NEW YORK — In the warrens of Manhattan, a meadow hovers above the asphalt outwash of warehouses and abandoned factories.
It flowers on a vacant viaduct with a seasonal canopy of Queen Anne's lace, purple aster, hyacinth, wild cherry, scallions, moss and iris -- seeded by vagrant birds and the wind.
They call it the High Line.
The derelict ribbon of elevated railway threads through the upper stories of Manhattan's far West Side for almost 1 1/2 miles.
The tracks, unused for nearly a quarter-century, disappear into warehouses and dodge between buildings in an architectural game of hide-and-seek.
While thousands of people scurry under its stained steel supports every day, unaware of what is overhead, the High Line has become nature's own urban renewal project.
Ambitious redevelopment plans also are blooming here.
Where generations of New Yorkers had only seen a rusting eyesore that blocked the light, two urban pioneers saw the potential for a park in a metropolis starved for open space. After all, local soccer leagues play matches on a rooftop and golfers practice fairway drives on a pier.
When freelance writer Joshua David and painter Robert Hammond first followed their curiosity over a barbed-wire fence onto the High Line five years ago, they found themselves on an elevated avenue of greenery that overlooked the art galleries of Chelsea and the designer boutiques of the Meatpacking District -- two of the city's newly fashionable neighborhoods.
To the west, there were shimmering vistas of the Hudson River; to the east, the Empire State Building towered.
The abandoned railway, the pair realized, could become a place where pedestrians could stroll unimpeded for 22 blocks, suspended nearly 30 feet in places above the hustle of the streets.
"It is a beautiful, dreamy, evocative landscape ... a unique urban ecosystem," David said. "Yet it was relatively invisible."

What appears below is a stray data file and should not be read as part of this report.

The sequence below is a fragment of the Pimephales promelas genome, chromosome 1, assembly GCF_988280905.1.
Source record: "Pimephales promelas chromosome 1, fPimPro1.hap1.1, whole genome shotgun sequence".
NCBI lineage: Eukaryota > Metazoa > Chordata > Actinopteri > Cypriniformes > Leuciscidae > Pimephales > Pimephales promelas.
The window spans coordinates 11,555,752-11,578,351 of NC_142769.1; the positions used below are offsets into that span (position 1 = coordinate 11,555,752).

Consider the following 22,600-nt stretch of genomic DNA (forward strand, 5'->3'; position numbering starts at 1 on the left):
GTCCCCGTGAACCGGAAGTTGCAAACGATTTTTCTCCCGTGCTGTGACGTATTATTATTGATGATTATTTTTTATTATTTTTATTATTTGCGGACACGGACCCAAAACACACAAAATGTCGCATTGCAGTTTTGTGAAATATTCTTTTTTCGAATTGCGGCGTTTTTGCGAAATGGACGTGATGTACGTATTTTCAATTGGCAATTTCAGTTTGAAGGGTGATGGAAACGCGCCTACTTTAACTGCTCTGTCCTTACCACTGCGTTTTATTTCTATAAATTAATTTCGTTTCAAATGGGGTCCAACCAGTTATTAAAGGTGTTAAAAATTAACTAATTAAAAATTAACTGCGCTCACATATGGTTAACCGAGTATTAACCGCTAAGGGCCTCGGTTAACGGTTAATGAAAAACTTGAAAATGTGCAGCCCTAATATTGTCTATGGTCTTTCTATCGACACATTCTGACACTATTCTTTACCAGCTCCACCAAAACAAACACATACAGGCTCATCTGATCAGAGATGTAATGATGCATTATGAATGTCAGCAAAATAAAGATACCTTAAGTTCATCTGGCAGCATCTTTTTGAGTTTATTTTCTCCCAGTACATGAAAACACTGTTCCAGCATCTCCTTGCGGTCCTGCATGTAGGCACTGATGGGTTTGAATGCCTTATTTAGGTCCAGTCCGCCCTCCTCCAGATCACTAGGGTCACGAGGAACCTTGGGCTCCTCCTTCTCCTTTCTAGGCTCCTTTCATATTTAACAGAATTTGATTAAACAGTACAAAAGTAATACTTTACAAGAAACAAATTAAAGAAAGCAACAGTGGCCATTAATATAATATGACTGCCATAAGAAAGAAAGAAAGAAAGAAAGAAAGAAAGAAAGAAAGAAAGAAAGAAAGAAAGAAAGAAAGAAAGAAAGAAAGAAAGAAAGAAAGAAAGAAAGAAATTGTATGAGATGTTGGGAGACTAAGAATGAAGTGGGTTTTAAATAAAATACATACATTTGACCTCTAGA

People can't easily reach the High Line from the street. The stairways have vanished and the entrances -- although hidden -- are protected by padlocks and railroad security.
David and Hammond were galvanized by the idea that an open space of such magnitude could exist in New York City and that no one could get to it.
The pair launched the Friends of the High Line preservation drive, which quickly became one of the city's most fashionable causes. Today, it has about 6,000 supporters and a $1-million annual budget. There is a staff of seven, a newsletter, a promotional video, a website and an ambitious outreach program. A yearly fundraiser, hosted by fashion designer Diane von Furstenberg and actor Edward Norton, has become a staple on New York's society pages.
"They have been very creative in generating a buzz and engaging people," said Frank Uffen, managing director of New Amsterdam Consultants, a firm involved in redeveloping a mile-long viaduct in downtown Rotterdam, the Netherlands.
Architects and designers now nurture visions of an urban wilderness on the High Line -- along with schemes for windmill farms, botanical gardens, an aerial tramway and, improbably, overhead cow pastures, all connected to the street by elevators and stairs.
One designer offered a plan for turning the rail line into an inner-city roller coaster. Another proposed creation of a High Line swimming pool, with lap lanes 1 1/2 miles long.
This month, David and Hammond are helping city planners evaluate seven design teams competing to oversee development of a master plan. The seven were picked in April from 52 groups of architects, urban planners and landscape designers.
David and Hammond estimate the price tag for renovation and landscaping will be $40 million to $60 million, to be paid with public and private funds.
Vintage viaducts are the newest enthusiasm of urban preservationists recycling America's past.
Community groups from Chicago to Philadelphia to the Florida Keys have mobilized to turn the abandoned rail lines into parks -- many inspired by the transformation of a crumbling 19th century Parisian viaduct into a 3-mile-long botanical garden.
The Promenade Plantee, which opened in 1998, is linked by elevators and stairways to the Avenue Daumesnil nearby. In the space beneath its 60 stone arches, Paris urban planners encouraged construction of art galleries, cafes and artisans' studios.
As much as anything, said transportation archeologist Thomas Flagg, the reclamation projects have arisen from a change of heart toward abandoned industrial structures.
Nostalgia for a vanishing manufacturing economy joins with post-modern artistic sensibilities and, driven by real estate speculation, blight becomes beauty.
"All the space is getting filled in," said Ben Helphand, who recently helped organize Friends of the Bloomingdale Trail to reclaim 37 rail bridges along Chicago's North Side. "What do you have left but these unused industrial areas?
"You see them in a new light. The reinvention of these is happening all over the place."